|Shirley Salloway Kahn|
This is not the first time we've seen a conflict of interest that raises questions about Shirley Kahn's ethics, or lack thereof. The most recent conflict is multi-layered and even has connections to President Ray Watts' decision to torpedo the UAB football program.
John Archibald reports that Thesis Media, owned by Theresa Harper Bruno, has been paid $723,000 since October 2014 to work on the Campaign for UAB fund-raising project. Bruno opened a Mountain Brook jewelry store called Jordan Alexander several years ago, and her business partner is . . . Shirley Salloway Kahn.
UAB employees have reported receiving e-mails at work promoting Jordan Alexander, Archibald writes. That indicates Kahn (and Bruno) are using public resources and time for their personal business. We already have seen that Kahn has a habit of conducting her personal affairs on the UAB clock. More on that in a moment.
Where does UAB football enter the picture? A company called Theresa Harper Bruno Inc. has been paid $172,500--that's more than $28,000 a month--to help repair the public-relations disaster that ensued when Watts pulled the plug on the Blazer program.
The bottom line? A business partner and personal friend of Shirley Kahn has made a bunch of money from the death of UAB football. The same partner/friend has made even more money off the Campaign for UAB, an effort that Kahn oversees.
The big question: Has some of that money found its way back to Jordan Alexander, the jewelry store? If so, that could be a sign that Shirley Kahn has used her public office to enrich herself. That's the same problem that led to a pending 23-count criminal indictment against Alabama House Speaker Mike Hubbard.
Does that question call for an audit of Kahn's financial activities? Sure looks like it to us.
In all, Theresa Harper Bruno has made close to $900,000 from providing public-relations services to UAB. What kind of public-relations expertise does Bruno possess? Well, her company, Thesis Media, does not have a functioning Web site.
Let that sink in for a moment: A company that is designed to connect with the public cannot figure out how to get its own Web site up and running.
What about Shirley Kahn's previous clash with the Alabama Ethics Law? As we reported in October 2012, Kahn regularly encouraged UAB employees to house visitors at her husband's hotel. From that post:
The top fundraising officer at the University of Alabama at Birmingham (UAB) regularly tried to use her official position for personal gain, a source tells Legal Schnauzer.
Shirley Salloway Kahn, vice president for development, alumni and external affairs at UAB, regularly encouraged university colleagues to house visitors at the former Pickwick Hotel on Birmingham's Southside. The facility, now called the Hotel Highland at Five Points South, is owned by Kahn Properties. Dr. Donald Kahn is the president of Kahn Properties, and he is married to Shirley Salloway Kahn.
Alabama ethics law states that no public official or public employee is to use her official position for personal gain, for herself or a family member.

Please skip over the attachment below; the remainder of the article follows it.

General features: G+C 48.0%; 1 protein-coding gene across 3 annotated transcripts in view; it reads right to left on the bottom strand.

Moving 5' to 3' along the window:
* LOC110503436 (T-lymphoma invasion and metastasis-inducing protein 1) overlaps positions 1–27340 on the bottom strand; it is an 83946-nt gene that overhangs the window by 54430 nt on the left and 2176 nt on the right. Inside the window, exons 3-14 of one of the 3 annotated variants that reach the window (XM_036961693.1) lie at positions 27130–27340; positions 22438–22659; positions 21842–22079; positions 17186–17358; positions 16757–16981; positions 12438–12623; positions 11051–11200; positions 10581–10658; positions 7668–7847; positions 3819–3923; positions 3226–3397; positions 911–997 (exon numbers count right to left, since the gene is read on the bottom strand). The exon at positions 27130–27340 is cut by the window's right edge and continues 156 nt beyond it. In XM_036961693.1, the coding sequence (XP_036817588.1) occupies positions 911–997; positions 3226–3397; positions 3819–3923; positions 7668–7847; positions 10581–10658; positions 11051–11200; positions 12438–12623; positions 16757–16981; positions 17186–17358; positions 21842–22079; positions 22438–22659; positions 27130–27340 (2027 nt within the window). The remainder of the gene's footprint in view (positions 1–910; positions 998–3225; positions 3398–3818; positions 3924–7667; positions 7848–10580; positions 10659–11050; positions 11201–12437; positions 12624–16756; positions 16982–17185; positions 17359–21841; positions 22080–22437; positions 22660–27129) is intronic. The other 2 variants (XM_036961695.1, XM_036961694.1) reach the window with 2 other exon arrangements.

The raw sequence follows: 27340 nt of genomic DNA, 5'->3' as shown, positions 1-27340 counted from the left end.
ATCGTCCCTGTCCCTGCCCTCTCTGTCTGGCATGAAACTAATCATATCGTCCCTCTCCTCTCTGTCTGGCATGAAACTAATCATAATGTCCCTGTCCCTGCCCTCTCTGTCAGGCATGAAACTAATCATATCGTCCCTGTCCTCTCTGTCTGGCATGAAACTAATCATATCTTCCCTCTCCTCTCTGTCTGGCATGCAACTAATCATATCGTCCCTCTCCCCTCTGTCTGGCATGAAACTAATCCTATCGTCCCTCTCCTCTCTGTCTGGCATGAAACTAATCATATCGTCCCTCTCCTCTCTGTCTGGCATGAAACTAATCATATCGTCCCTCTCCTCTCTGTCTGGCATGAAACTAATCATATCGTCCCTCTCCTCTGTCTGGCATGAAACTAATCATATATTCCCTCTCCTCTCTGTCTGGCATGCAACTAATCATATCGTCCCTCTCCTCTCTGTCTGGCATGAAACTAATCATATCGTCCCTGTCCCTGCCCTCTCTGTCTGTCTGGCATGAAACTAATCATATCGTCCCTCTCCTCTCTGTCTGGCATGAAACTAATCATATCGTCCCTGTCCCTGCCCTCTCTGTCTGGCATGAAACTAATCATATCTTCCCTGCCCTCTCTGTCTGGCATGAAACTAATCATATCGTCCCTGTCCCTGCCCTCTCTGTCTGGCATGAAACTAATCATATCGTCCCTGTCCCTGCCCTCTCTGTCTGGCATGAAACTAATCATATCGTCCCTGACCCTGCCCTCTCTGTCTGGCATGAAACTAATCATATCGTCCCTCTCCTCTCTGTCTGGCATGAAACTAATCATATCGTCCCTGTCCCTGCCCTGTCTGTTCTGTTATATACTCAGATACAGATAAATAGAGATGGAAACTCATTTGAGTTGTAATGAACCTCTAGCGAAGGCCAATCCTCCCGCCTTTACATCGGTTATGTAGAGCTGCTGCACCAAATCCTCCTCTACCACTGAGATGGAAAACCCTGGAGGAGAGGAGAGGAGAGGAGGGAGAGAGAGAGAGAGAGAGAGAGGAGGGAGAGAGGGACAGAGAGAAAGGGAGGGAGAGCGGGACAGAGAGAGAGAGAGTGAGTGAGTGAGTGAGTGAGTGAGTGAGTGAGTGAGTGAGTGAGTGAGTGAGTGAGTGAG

What about Kahn's tendency to do personal work while on the UAB (and taxpayer) clock. From our earlier post:
Our source says Shirley Kahn also has been seen apparently working with her husband at a site in English Village where one of his properties is being renovated. This activity took place about 2:30 p.m. in midweek, during the standard UAB work day. Was Kahn working on personal business while on the public clock? According to our source, it certainly looked that way.
Archibald managed to get a limp "statement" from Kahn about her relationship with Theresa Bruno, although we must note that Kahn apparently declined to answer questions. The UAB brain trust wanted no part of our 2012 report, perhaps because it came on the heels of a major fund-raising scandal at the University of North Carolina. From that 2012 post:
|Theresa Harper Bruno|
How much business has Shirley Salloway Kahn actually sent to a hotel that her husband owns? We raised that question via a phone message and an e-mail to Kahn, with a copy to Dale Turnbough, UAB's associate vice president for public relations and marketing. They have not responded to our query.
The Kahn story comes on the heels of a recent report that two top fundraisers at the University of North Carolina stepped down amid an investigation that they had charged the university for personal travel. Matt Kupec, UNC's vice chancellor for university advancement, resigned on September 9. Tami Hansbrough, a fundraiser in the university's division of student affairs, resigned on September 12.
The dominoes did not stop falling there. UNC Chancellor Holden Thorp announced on Sept. 17 that he will step down at the end of the academic year. This came after The Charlotte Observer asked in an editorial: "How Many Chances Should Thorp Get?" As the editorial points out, Thorp had been dealing with a number of fires on the Chapel Hill campus, including some in athletics. But the announcement of his plan to step down did not come until after the fundraising scandal had sparked banner headlines.
Could the Kahn/Bruno scandal lead to the senior VP's exit? Could it also lead to the ouster of Watts, who already is teetering from a "Fire Ray Watts" campaign that started with the clumsy, classless killing of UAB football?
Those who care about UAB--and that should include everyone who lives in Alabama--ought to be hoping the answer proves to be yes on both questions.